… successful refurbishment. Peter Caplehorn of Scott Brownrigg offers some advice on bringing old buildings up to modern standards

Refurbishment is a major part of the housing sector. Bringing older buildings up to modern standards or converting disused warehouses into apartments, for example, is very popular and highly sustainable. However, many projects fall foul of the dangers and problems hidden within older buildings.

1. Know just what you’re taking on

Risk is the watchword with any refurbishment project. Establishing the age and hence the kind of materials and details that are likely to have been used is essential, as is establishing a history for the building, which will give you some idea of its weak points and the obvious elements that will need looking at or replacing.

In some cases it will be possible to establish if any maintenance has already been undertaken and how much – this is a good indicator of how much work will be needed.

For the designers the emphasis will be on the creative areas, but attention first needs to be paid to the basics. For example, how appropriate is the concept for the building? Some buildings will need just a refresh, but others may require significant changes and if these involve structure, weather proofing or services installations, then this will raise questions over the viability of the scheme.

You should try to get an accurate picture of these as soon as possible and check them against your overall cost plan.

Allow at least 20% contingency against any unforeseen items.

2. Foundations and structure

Foundations and structure are the most important elements to gain an understanding of. If these get out of control there will be significant time and money problems.

For older buildings foundations may be in very poor condition and it will be necessary to establish the geology under the building, which will indicate the potential water table and movement. A study of the area’s wider geology may also establish the risk of flooding or subsidence.

The structure on any sizeable project should be checked by an engineer before work begins. This is for the safety of the contractor as well as ensuring the project will run smoothly.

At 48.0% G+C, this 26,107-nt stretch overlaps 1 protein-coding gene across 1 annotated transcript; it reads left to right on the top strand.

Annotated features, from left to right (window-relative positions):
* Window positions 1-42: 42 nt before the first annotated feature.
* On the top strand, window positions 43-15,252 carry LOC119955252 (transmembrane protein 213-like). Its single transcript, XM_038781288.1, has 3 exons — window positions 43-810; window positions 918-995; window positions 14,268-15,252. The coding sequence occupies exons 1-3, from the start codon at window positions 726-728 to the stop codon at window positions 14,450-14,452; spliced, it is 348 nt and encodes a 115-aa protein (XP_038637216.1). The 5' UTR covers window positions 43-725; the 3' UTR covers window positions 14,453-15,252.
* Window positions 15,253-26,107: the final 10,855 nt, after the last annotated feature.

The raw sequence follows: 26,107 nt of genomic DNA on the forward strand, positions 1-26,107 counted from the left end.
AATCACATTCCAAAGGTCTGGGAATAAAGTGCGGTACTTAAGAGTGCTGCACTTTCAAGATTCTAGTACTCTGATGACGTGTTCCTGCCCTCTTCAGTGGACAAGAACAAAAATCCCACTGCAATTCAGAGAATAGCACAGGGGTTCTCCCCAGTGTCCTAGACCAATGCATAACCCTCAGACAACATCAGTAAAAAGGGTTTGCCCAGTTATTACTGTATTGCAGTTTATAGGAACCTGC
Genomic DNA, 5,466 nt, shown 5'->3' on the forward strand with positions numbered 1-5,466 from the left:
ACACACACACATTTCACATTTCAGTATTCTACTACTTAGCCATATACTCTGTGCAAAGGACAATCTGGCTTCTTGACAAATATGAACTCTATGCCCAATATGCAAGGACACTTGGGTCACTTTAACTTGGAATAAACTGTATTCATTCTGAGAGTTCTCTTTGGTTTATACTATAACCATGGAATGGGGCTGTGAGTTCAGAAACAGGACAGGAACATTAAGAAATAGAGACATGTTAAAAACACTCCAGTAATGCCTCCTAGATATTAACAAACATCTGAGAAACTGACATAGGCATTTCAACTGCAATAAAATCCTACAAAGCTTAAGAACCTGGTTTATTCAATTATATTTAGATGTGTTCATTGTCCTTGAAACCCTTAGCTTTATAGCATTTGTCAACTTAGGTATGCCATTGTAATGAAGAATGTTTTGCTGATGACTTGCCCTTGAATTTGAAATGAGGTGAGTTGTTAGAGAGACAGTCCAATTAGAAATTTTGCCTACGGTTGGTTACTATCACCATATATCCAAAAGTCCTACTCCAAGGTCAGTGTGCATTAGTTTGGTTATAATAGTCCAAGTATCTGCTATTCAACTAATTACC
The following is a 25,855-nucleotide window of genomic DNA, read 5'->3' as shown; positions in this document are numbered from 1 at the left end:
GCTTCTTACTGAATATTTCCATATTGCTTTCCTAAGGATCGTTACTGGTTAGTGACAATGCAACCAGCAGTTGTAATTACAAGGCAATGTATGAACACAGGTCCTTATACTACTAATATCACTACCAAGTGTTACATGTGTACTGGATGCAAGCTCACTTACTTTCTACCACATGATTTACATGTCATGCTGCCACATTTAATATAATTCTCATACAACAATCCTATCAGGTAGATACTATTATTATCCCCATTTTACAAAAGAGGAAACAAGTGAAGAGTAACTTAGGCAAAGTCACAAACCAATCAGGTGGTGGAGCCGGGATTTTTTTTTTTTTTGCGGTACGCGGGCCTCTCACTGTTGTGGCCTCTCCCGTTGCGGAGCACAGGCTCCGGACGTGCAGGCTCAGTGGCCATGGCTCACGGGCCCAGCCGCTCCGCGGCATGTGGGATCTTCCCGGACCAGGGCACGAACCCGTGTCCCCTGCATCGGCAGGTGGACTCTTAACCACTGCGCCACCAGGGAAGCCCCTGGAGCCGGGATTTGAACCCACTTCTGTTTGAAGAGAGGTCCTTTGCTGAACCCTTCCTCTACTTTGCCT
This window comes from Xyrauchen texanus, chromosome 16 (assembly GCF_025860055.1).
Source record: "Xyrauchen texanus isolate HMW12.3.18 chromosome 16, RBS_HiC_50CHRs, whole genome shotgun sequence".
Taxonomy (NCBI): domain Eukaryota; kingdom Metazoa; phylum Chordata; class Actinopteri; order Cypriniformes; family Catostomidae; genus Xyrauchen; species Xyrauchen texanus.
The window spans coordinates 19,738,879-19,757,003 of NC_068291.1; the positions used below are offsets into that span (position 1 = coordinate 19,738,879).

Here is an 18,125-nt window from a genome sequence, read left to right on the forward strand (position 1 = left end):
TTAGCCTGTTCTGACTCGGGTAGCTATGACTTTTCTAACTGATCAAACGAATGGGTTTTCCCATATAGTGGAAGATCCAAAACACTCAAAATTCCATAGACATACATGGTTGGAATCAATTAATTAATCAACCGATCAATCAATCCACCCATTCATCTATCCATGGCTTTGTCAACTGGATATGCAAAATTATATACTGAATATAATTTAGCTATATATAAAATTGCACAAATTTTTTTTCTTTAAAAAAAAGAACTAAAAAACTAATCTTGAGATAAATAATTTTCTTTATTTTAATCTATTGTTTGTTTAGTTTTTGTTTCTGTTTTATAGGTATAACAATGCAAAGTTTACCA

If need be, uncover areas to establish exactly what is going on – invasive measures are really the only way to establish if there is any asbestos in the building, for instance – a legal requirement under the Asbestos Act.

3. Weather protection and dampproofing

The main fabric of the building may well be in good condition. However, areas around eaves, gutters, flashings and joints will all need checking. Commonly, tops of walls or brickwork around openings can be degraded by weather over many years.

Many older buildings do not have any damp-proofing and those that do will very often need it replacing. It’s best to make the assumption that it will be needed until you have absolutely proved it will not.

If there is no damp-proofing, this will have a knock-on effect on the floor areas, weakening timbers and saturating concrete that will take a long time to dry to an acceptable standard.

Finishes are also important. You will need to look hard at how to finish the building in sympathy with its original nature. The success of many projects will hinge on the balance between the original finishes and the new ones. How much of each and the manner in which they blend or contrast is a highly skilled process and must not be taken lightly. A slight misjudgment could mean the difference between success and failure.

4. Drains and services

Drains also need to be checked carefully, as silting or settlement can reduce their efficiency considerably.

It is likely that most of the services in any refurbishment will need to be brought up to modern standards. Any elements that are remaining must be thoroughly tested as early as possible. Finding out late in the project that money must be spent replacing significant areas of pipework or cabling is a disaster for the program and budget.

5. Regulations

Watch out for betterment within the Building Regulations. If a change of use is triggered by the degree of alteration being undertaken, in the case of Parts B, E, L and M of the regulations, additional work will be needed under the betterment requirements.

Regulations consents and agreements can get particularly difficult with refurbishments because you have to take account of the building’s history.